Surely you’ve read Pinker’s The Blank Slate: The Modern Denial of Human Nature which expends some 500 pages, including almost 50 for the bibliography, demonstrating the problematic consequences of that denial. On the off-chance that you (or others here) haven’t, there’s an online version of his chapter 18 on “Gender” [1] that elaborates on that specific and quite problematic issue in some detail. But it seems the all-too-common if not pernicious subtext behind the rather paradigmatic question that was put to Benson – “do you believe trans women are women, yes or no?” – is a rather studious denial that our biology makes any contribution whatsoever to our genders; the question apparently entails a rather dogmatic insistence, suggesting it is more an article of faith, that gender is defined only by our “feelings” or the perceptions and actions of all other members of the society we are part of, i.e., “nurture”. “Not in our genes”, indeed.

    While I think you’re to be commended for taking the proverbial bull by the horns in trying to address the dichotomy underlying both that question and that denial, it seems that you’re unwilling to consider that the proximate cause, the reason why that train has gone off the track and into the weeds – at least in the case of gender – is a careless if not politically motivated use of “woman” – and “man” – to mean or refer to something other than biological sex. “The question is,” said Alice, “whether you can make words mean so many different things.”

    Do you disagree that one should distinguish between the biological meaning of female and the cultural meaning of woman?

    That seems to beg the question, asserting that “woman” denotes a cultural meaning that I largely reject. If you insist on that definition then it seems, for one thing, to rely on very subjective and nebulous arguments and attributes – “feelings” in a word; hardly scientific or falsifiable. And, for another, if you define it, more or less, as a gender, as seems the case, then it seems to readily encompass both those who “produce ova” (females) and those who “produce sperm” (males). Not a term then of much utility – presumably words are of value precisely because they differentiate between and denote the differences in attributes of various “persons, places, and things”.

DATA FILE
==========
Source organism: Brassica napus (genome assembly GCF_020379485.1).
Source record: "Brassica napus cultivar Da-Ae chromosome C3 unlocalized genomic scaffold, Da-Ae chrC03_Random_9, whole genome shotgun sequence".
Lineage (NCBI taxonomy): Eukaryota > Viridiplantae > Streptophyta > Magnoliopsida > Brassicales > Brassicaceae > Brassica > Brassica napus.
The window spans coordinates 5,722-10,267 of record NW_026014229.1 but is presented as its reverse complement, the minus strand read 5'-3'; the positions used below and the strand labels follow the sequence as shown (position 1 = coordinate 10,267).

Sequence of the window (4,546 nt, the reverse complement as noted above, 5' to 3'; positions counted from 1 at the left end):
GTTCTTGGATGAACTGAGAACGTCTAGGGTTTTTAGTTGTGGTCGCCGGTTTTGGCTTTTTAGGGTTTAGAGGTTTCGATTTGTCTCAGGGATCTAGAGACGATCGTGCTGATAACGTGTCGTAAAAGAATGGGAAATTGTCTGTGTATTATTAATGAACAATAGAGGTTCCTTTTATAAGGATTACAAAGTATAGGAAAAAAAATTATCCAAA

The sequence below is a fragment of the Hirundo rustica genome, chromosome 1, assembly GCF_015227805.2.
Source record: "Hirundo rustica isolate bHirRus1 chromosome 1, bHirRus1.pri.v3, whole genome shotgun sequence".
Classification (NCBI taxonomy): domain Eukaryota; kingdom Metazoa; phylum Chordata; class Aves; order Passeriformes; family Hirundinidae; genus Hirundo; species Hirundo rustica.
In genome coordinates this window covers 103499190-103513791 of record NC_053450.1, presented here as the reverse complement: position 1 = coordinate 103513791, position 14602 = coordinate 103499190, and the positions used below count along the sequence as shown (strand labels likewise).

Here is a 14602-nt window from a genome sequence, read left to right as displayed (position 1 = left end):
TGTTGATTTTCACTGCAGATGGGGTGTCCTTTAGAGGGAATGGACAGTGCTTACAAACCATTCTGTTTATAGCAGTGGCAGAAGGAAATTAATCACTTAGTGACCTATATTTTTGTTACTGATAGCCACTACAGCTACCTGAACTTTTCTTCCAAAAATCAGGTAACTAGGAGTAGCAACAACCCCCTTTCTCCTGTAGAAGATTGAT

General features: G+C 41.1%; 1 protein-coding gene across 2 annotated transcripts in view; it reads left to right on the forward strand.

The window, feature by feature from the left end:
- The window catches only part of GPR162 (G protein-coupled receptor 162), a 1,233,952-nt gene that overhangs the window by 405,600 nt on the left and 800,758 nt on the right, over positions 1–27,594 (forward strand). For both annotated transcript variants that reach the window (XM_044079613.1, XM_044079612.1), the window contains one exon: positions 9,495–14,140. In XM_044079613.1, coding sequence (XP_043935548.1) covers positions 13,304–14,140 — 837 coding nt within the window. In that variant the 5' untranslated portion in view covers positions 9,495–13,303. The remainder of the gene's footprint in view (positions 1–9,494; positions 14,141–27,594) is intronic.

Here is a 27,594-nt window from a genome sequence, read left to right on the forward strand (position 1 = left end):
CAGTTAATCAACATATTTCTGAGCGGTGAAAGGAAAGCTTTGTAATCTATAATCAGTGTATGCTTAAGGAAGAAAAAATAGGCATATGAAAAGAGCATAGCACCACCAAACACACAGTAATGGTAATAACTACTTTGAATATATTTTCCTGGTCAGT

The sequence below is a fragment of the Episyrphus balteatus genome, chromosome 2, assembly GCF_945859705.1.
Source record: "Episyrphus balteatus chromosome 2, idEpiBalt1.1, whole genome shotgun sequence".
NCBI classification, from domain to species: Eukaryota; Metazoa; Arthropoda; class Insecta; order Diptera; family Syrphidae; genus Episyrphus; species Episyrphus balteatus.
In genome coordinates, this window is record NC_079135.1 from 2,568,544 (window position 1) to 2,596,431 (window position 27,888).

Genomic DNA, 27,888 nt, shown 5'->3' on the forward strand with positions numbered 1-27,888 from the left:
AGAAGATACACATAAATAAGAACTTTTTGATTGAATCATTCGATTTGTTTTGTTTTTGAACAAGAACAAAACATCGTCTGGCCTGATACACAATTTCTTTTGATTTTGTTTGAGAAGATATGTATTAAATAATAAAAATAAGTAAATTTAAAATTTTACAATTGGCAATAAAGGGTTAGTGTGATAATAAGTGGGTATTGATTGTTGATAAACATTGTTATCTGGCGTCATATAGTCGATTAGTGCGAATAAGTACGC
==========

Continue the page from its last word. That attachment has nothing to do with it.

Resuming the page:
1) “_”;


  10. Let’s try to simplify matters in order to reveal their real complexity.

    Biologically, the difference between female and male reduces to genetics – xx and xy – and their is no escaping that. We can change the physiognomy but that doesn’t change the genetics.

    There may be genetic factors that we don’t understand as yet, but admitting this, are there genetic factors that lead certain males to want to adopt the cultural signifiers of the (socially determined classification) ‘woman’ (and females with like feeling to be ‘men’)? Such a claim could only be made if we accept primary tenets of Socio-biology/ Evolutionary Psychology; but such tenets include presumption that gender arises from evolutionary needs for sexual selection for procreation, and trans-sexuals are not reproductive.

    We can conceive of a re-write of Socio-Biology and Ev-Psych and related genetic inquiries, but at the cost that these would probably read very ‘post-modern’ mythification and mystification of the basic science (and Socio-Biology and Ev-Psych already have some of this problem, anyway, IMO).

    Is there really some genetic component to the desire to play with dolls? Do we really want to go down that path?

    No one is saying that a person should not pursue his/her desires or beliefs. But to insist on a biological component every time someone gets a bee in their bonnet about wanting to change themselves or the world to bend to those beliefs/desires, is simply fatuous.